The support for the Steam Workshop is a nice sentiment, though mods aren’t really part of the game, and allowing users to change your game doesn’t make up for developing one that isn’t terribly good. In any case, the majority of mods currently available bafflingly revolve around the idea of reverting textures to their original 1999 versions, when the improved textures are one of a bare handful of things I can point to as clearly superior in this 2013 updated version. I would go so far as to say that they actually look rather nice.
One thing has stood the test of time: the soundtrack. It still fits the mood of the game perfectly and is a lovely accompaniment to the old-school sound-effects, which surprisingly don’t grate at all. I also enjoy the exclamations in each unit’s native language when you give them orders. Both of these things, however, were present in the original game, and have not been changed in the slightest.
In conclusion, taking an extraordinary title released fourteen years ago and releasing it entirely intact with nothing more than a very slight graphical update isn’t really a formula for success. It is a testament to how fantastic Age of Empires II was when it launched that it is even remotely playable today, but it’s unreasonable to expect it to compete with games that have had AoEII itself as inspiration, as well as years of refinement and vastly superior technology.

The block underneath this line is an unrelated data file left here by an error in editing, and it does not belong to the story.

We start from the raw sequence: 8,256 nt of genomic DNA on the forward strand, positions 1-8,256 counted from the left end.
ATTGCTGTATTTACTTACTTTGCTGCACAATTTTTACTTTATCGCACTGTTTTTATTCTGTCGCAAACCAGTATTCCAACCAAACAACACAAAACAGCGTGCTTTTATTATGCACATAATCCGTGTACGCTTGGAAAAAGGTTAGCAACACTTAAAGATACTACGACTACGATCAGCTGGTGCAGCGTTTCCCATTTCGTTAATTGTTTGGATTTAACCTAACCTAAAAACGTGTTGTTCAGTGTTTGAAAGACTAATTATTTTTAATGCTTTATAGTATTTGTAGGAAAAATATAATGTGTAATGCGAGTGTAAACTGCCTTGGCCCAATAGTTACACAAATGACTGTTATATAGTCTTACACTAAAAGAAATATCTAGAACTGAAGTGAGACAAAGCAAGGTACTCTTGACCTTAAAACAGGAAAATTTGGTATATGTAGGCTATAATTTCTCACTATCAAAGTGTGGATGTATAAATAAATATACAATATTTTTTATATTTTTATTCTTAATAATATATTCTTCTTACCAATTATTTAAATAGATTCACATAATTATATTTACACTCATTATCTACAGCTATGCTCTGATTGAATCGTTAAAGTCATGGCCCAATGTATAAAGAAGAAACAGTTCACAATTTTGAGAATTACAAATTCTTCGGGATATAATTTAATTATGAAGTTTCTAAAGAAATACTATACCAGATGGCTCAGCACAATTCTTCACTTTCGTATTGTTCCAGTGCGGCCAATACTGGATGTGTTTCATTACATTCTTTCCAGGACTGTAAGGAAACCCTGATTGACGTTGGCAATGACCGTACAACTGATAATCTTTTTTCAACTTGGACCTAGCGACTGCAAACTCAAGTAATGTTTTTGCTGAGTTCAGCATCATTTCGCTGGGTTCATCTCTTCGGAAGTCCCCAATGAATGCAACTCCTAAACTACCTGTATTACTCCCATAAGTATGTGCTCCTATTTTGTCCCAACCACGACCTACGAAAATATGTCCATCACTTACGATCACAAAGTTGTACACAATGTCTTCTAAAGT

If you didn’t play Age of Empires II back in the day, playing this will make you wonder what on earth all the fuss was about. That doesn’t lessen the game’s achievement all those years ago, but it does significantly lessen my ability to recommend to you a reselling of that game. If you played Age of Empires II a decade ago and haven’t touched it since, it could well be a better decision to leave your nostalgic perception of it intact. If you have been playing it regularly for years, I cannot in good conscience recommend that you spend money on this edition; it doesn’t change nearly enough for that to be justifiable.
Age of Empires II is not bad, and it still has its moments. It’s just that the real-time strategy games that have had the benefit of learning from it and other games of its era are significantly better in every way. If you’ve enjoyed some of those games and want to try out one of their great forefathers, then this HD Edition is probably your best shot at doing so. If you are nostalgic for it and really want to give it a try, then again, there is no better way to do so. But in either case, prepare to be a little bit disappointed at how much difference the years have made.
This review is based on a Steam copy of Age of Empires II: HD Edition for the PC.